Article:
“I would ask and think it is only fair that further steps to publicize the correction be made in order to reach the millions of voters impacted by the slate mailers, including but not limited to, posting on social media (Facebook, Twitter, Instagram), contacting major newspapers, and television/radio networks to remedy the situation. In the alternative, I would ask that her campaign ensure that corrected mailers be sent to all of the voters in receipt of the incorrect information.”
Fuller also called for the posting of a correction on the League of Women Voters’ “Voter Guide for Los Angeles County” and on its “Voter’s Edge” website, both of which convey Gilbertson’s erroneous representation that she “[p]rosecutes child abuse cases in Los Angeles Juvenile Court.” He noted that “candidates were required to personally certify the accuracy of the material submitted for those sites before it was published.”
A few minutes before midnight on Sunday, Gilbertson advised:
“I have given this issue a great deal of reflection. I share the same sentiments about Mr. Fuller and recall how he took the high road earlier in his campaign regarding the issue of his ballot designation. I will endeavor to do the same. I will issue a press release to the major Los Angeles newspapers, and will further amend my statement on my website.”
(Fuller attempted to use two office titles on his designation, but acquiesced when the impermissibility of that was pointed out to him.)
She proceeded yesterday to issue a press release which tracked the language now appearing on her website. Gilbertson said she has asked that the two League of Women Voters websites to post her correction.
Gilbertson’s committee has spent $98,147.30 on slate mailers, according to its campaign financial statement, filed a week ago.
Not all mailers contain descriptions of the candidates. Where they do, Gilbertson is variously labeled, including being termed a “24-Year Prosecutor,” “24-year child abuse and neglect prosecutor,” and “Child abuse/neglect Prosecutor for 24 years.”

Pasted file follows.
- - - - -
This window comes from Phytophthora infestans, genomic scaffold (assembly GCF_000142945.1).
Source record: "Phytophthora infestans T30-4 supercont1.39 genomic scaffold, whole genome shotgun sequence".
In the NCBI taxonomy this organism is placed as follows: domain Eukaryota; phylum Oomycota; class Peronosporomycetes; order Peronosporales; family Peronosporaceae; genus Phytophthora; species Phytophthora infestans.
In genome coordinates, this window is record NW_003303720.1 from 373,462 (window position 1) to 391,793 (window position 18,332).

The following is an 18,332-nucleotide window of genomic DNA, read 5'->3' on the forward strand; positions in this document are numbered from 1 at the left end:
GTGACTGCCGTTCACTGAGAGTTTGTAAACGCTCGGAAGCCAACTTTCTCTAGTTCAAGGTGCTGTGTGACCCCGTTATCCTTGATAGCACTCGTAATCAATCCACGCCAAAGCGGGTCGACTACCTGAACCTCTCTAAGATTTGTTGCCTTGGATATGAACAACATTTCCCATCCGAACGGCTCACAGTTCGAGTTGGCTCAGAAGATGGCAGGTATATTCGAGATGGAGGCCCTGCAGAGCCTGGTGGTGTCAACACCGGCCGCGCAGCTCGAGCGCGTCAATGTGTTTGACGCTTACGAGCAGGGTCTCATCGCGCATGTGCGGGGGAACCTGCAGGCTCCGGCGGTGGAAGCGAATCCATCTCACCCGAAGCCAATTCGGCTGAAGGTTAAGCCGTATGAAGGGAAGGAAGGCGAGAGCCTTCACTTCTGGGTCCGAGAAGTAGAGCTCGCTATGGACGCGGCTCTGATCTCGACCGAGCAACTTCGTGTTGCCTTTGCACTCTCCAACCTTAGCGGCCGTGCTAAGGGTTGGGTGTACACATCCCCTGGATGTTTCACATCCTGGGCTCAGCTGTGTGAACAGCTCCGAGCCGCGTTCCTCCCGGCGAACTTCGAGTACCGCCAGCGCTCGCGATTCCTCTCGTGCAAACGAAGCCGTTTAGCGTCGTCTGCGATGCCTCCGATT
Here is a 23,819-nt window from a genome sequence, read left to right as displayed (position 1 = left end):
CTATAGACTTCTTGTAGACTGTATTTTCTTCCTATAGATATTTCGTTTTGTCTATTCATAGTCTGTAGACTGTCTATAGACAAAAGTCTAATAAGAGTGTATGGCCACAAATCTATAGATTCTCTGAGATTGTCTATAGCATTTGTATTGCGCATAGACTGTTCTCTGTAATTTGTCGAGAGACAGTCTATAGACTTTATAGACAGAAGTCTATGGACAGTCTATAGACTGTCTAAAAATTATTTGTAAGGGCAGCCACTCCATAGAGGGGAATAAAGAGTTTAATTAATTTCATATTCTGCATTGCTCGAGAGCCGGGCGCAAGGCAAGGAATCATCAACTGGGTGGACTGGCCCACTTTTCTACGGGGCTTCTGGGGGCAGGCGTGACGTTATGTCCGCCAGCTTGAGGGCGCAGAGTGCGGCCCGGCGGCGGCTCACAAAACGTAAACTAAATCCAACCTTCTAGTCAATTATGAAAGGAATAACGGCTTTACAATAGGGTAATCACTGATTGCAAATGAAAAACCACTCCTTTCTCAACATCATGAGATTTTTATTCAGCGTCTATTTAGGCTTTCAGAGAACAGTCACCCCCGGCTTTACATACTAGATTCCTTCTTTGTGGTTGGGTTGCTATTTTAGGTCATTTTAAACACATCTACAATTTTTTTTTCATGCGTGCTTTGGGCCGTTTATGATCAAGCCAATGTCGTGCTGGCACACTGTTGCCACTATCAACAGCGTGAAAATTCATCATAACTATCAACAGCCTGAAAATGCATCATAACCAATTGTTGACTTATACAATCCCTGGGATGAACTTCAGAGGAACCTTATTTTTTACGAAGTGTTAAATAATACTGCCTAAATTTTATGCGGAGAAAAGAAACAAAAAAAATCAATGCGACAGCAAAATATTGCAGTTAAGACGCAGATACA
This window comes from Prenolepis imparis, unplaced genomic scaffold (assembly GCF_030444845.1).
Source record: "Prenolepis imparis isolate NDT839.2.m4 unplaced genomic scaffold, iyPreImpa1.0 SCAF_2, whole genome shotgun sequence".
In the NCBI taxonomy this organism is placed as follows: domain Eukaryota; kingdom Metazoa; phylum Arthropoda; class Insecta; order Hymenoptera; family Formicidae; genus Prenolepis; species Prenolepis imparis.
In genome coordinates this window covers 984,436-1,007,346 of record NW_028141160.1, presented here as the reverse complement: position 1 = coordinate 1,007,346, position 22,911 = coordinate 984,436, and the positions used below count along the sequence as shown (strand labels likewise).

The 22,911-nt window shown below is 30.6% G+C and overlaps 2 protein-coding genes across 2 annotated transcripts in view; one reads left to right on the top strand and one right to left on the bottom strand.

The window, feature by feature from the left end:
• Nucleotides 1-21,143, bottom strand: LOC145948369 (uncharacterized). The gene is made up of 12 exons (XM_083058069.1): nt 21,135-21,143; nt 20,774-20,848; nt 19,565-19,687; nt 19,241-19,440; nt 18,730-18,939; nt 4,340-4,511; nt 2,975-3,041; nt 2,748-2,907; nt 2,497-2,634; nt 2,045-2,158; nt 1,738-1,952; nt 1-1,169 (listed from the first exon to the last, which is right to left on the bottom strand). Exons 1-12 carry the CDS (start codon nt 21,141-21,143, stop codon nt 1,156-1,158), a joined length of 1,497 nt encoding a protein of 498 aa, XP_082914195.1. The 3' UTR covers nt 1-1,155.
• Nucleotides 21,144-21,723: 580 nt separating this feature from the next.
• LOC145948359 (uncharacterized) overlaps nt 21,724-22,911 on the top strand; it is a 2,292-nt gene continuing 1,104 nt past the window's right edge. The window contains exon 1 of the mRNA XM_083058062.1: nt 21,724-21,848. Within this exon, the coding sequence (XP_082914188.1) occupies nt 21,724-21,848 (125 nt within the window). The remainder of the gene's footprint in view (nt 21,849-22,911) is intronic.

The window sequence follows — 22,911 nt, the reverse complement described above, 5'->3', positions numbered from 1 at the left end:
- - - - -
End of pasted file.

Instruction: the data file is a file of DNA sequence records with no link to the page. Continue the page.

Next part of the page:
Slate mailers on which her committee has purchased space include “Feel the Bern,” “California Republican Taxpayers Association,” “Californians Vote Green,” “No Party Preference Voter Guide,” “Coalition For Senior Citizen Security,” and “Millennials For Effective Government.” Voter Guide Slate Cards, a Long Beach company that produces both Democratic and Republican mailers, was paid $12,500 to place Gilbertson on unenumerated slates.
Los Angeles Superior Court Judge Randolph M. Hammock, who frequently comments on matters relating to judicial elections, offered this view:
“Ms. Gilbertson appears to be an honest and sincere person. As such, I would accept her statement at face value that she did not review nor approve these particular slate mailers prior to their mailings. However, that is not an acceptable excuse.”
He said the requirement that a judicial candidate review all campaign utterances “is specifically designed to prevent this exact situation,” and remarked that “it is not unreasonable nor overburdening to expect a judicial candidate to take a few minutes to review” for accuracy what is said about him or her in space purchased on slate mailers.
The judge added:
“Unfortunately, Ms. Gilbertson is not the first (nor likely to be the last) judicial candidate to violate this rule. I am encouraged that she has now taken full responsibility for her violation, and moreover, she has taken steps to insure that in the future she complies with her legal and ethical obligations in this regard. I am hopeful that the current (and future) judicial candidates learn an important lesson from this rather unfortunate situation.”
Copyright 2018, Metropolitan News Company